Next, head further south, stopping to ascend the snowy peaks of El Teide (12,195 feet), the world’s third-largest volcano, dormant since 1909. From the top, you can sometimes see the entire island, but to get there, you’ll need to clinch one of only 150 permits issued daily from the national park office in Santa Cruz; bring your passport. Or take the eight-minute cable car ride, which gets you up to about 11,600 feet.

4 … Settle into Costa Adeje, then pick a beach.

Budget travelers on a package deal - hotel plus airfare - often stay in Costa Adeje, on the south coast. It’s not hard to see why, as there’s a beach for every occasion: Playa Fañabé, lined with ample numbers of bar-restaurants, upmarket Playa del Duque near a cluster of resort hotels, and the promenade-lined Los Cristianos, offering abundant shopping. Meanwhile, if you’re seeking large, floating structures for kids to bounce on and dive from into a roped-off, small inlet, seek out Playa de las Américas.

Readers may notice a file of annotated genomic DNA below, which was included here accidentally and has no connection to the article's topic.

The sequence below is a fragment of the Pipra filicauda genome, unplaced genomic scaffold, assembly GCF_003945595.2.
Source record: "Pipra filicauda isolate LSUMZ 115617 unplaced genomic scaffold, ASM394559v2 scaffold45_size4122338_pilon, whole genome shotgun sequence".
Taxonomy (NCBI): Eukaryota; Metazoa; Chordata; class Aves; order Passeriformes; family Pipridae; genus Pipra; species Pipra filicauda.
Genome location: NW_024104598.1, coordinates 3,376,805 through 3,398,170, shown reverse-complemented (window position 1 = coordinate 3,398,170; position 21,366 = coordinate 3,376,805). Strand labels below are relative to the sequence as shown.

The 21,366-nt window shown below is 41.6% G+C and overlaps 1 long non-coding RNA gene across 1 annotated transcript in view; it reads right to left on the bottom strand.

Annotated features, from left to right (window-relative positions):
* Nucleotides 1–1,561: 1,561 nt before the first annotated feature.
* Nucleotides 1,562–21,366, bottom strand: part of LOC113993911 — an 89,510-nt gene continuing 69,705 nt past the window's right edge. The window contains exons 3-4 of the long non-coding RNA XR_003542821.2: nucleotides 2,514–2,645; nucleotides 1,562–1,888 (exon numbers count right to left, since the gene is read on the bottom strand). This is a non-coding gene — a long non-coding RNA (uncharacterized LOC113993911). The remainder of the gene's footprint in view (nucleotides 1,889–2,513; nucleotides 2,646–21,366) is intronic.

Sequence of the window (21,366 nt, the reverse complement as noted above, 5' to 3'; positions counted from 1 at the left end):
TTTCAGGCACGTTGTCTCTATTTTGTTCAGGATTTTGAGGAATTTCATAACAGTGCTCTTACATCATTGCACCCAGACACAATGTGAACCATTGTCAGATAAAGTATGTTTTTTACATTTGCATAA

No matter the beach, you’ll find restaurants offering a variety of inexpensive food options, including pizza, pasta, steak with béarnaise sauce, fried seafood or fish stew. For afternoon snacks, numerous shops sell ice cream bars, soda or cañas – small glasses of beer. On the sand, mobile vendors sell bottles of water, fruit and the island’s own bananas. Unfortunately, as you’re soaking up the sun, you’ll also be faced with a different type of vendor, touting on-the-beach Thai massages.

3… Dine like a Spaniard.

Tenerife largely draws its visitors from Spain, plus the rest of Europe, including Britain, as evidenced by every other restaurant near a hotel or beach in Costa Adeje offering a “full British” breakfast. But to cope with the strong sun - the islands are on the same latitude as the Sahara - and the attendant perils of too many fried breakfasts, consider aping the Spaniards’ food selection and pacing.